I found a lot of people, would hit a big milestone birthday and decide to throw themselves out of a plane and think, oh, here’s this big grand thing. Or I’m doing something so wildly different from myself, or I ran a marathon and know other people who have done so. But a year later you talk to them and they’re facing a challenge and they don’t take even the lessons learned from having done something big or they forget that that’s part of who they are or who they can be. Sometimes we just try to fill our lives with these things versus thinking about how do I connect them? How do I learn from them? And more importantly, what is all the other mortar or the tissue that is in between these bricks and these bones? So I think that to me it is really important to think of it a little bit more holistically.

Doesn’t mean don’t go do those things, trust me, I’ve done many big, wonderful, wild things, but if that’s all it is, it’s not enough. When I shift that over into the idea of leadership, or even just generally personal development, it’s really how do I find and push myself into different areas that I can then pull on something that I often refer to as bright spots.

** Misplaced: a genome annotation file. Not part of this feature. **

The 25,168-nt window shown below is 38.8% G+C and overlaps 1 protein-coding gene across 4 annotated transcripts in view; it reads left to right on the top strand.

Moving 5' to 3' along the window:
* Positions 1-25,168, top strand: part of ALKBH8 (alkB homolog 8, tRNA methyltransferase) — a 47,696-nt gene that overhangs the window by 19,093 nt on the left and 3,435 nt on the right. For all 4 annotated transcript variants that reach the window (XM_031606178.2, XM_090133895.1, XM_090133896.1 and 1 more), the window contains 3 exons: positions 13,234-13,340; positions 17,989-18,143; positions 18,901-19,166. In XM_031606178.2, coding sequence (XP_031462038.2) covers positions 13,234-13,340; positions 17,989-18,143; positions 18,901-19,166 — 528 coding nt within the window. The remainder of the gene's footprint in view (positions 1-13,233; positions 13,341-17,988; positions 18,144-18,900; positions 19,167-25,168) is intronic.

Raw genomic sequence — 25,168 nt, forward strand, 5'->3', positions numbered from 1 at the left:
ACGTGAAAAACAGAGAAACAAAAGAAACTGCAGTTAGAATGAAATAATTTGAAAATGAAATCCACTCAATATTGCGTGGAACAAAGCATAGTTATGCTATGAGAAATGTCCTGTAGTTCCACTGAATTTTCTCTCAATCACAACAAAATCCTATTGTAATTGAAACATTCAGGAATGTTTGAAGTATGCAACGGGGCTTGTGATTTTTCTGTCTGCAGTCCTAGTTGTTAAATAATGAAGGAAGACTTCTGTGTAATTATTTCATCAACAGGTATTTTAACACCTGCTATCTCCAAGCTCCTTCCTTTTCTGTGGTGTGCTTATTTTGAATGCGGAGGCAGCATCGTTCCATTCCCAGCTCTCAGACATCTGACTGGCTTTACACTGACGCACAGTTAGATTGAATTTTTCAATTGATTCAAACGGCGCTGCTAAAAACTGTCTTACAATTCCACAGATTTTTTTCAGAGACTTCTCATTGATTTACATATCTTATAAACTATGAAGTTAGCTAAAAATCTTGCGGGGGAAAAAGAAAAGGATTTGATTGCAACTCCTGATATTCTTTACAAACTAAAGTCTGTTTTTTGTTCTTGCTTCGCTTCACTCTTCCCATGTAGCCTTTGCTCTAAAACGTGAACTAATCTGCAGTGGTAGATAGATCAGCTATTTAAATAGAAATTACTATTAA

Leaders will often call me and tell me that they’re having a problem, and it just seems so big and the team is not functioning. But I always have a difficult time believing that completely. It doesn’t mean that there’s not a problem, but itā€™s more that the team isn’t in complete dysfunction, complete disarray. So one of the big things I will often go and explore with them is where is the team working well, or what are the moments when communication is efficient? Or where do you see them? Brainstorming effectively, or whatever that thing might be, and then go and pull on that. And maybe it’s not right now.

Maybe it was three months ago, they were doing really well, but let’s go diagnose the positive. Let’s go understand the anatomy of what is an effective team. even amongst their current constraints and try to go replicate that, pull on the good stuff. All too often I think we think there’s a blank slate and we try to get a novel solution for every novel problem and the reality is the more we have to pull from the more tools in our toolkit, right? That’s the idea. Expand your zone, how do you go and get more of these moments and memories and experiences and lessons so that you can apply them because life is going to continually be changing and rapidly shifting.